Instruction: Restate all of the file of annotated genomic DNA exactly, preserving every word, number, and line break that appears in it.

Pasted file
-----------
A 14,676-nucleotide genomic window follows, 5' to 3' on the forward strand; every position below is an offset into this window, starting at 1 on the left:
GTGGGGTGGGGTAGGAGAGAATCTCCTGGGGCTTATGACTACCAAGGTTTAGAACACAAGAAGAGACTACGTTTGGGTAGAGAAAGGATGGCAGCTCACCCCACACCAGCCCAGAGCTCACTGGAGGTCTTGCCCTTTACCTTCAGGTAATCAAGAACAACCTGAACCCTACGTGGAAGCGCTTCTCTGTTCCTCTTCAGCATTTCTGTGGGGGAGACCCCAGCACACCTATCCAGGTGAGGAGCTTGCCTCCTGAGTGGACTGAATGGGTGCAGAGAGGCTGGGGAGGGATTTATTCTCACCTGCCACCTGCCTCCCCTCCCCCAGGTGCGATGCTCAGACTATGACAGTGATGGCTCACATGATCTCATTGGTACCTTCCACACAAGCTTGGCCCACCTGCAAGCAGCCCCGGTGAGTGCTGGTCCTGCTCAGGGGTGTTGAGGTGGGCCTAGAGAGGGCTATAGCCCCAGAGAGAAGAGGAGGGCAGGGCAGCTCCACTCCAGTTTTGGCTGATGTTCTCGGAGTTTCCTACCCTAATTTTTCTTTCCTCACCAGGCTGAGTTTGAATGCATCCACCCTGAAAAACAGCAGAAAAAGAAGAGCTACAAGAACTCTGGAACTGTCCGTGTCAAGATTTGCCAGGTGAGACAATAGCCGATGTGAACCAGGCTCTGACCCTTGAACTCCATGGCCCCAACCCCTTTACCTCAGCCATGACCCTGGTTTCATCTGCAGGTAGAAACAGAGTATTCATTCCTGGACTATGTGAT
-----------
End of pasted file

A 14,676-nucleotide genomic window follows, 5' to 3' on the forward strand; every position below is an offset into this window, starting at 1 on the left:
GTGGGGTGGGGTAGGAGAGAATCTCCTGGGGCTTATGACTACCAAGGTTTAGAACACAAGAAGAGACTACGTTTGGGTAGAGAAAGGATGGCAGCTCACCCCACACCAGCCCAGAGCTCACTGGAGGTCTTGCCCTTTACCTTCAGGTAATCAAGAACAACCTGAACCCTACGTGGAAGCGCTTCTCTGTTCCTCTTCAGCATTTCTGTGGGGGAGACCCCAGCACACCTATCCAGGTGAGGAGCTTGCCTCCTGAGTGGACTGAATGGGTGCAGAGAGGCTGGGGAGGGATTTATTCTCACCTGCCACCTGCCTCCCCTCCCCCAGGTGCGATGCTCAGACTATGACAGTGATGGCTCACATGATCTCATTGGTACCTTCCACACAAGCTTGGCCCACCTGCAAGCAGCCCCGGTGAGTGCTGGTCCTGCTCAGGGGTGTTGAGGTGGGCCTAGAGAGGGCTATAGCCCCAGAGAGAAGAGGAGGGCAGGGCAGCTCCACTCCAGTTTTGGCTGATGTTCTCGGAGTTTCCTACCCTAATTTTTCTTTCCTCACCAGGCTGAGTTTGAATGCATCCACCCTGAAAAACAGCAGAAAAAGAAGAGCTACAAGAACTCTGGAACTGTCCGTGTCAAGATTTGCCAGGTGAGACAATAGCCGATGTGAACCAGGCTCTGACCCTTGAACTCCATGGCCCCAACCCCTTTACCTCAGCCATGACCCTGGTTTCATCTGCAGGTAGAAACAGAGTATTCATTCCTGGACTATGTGAT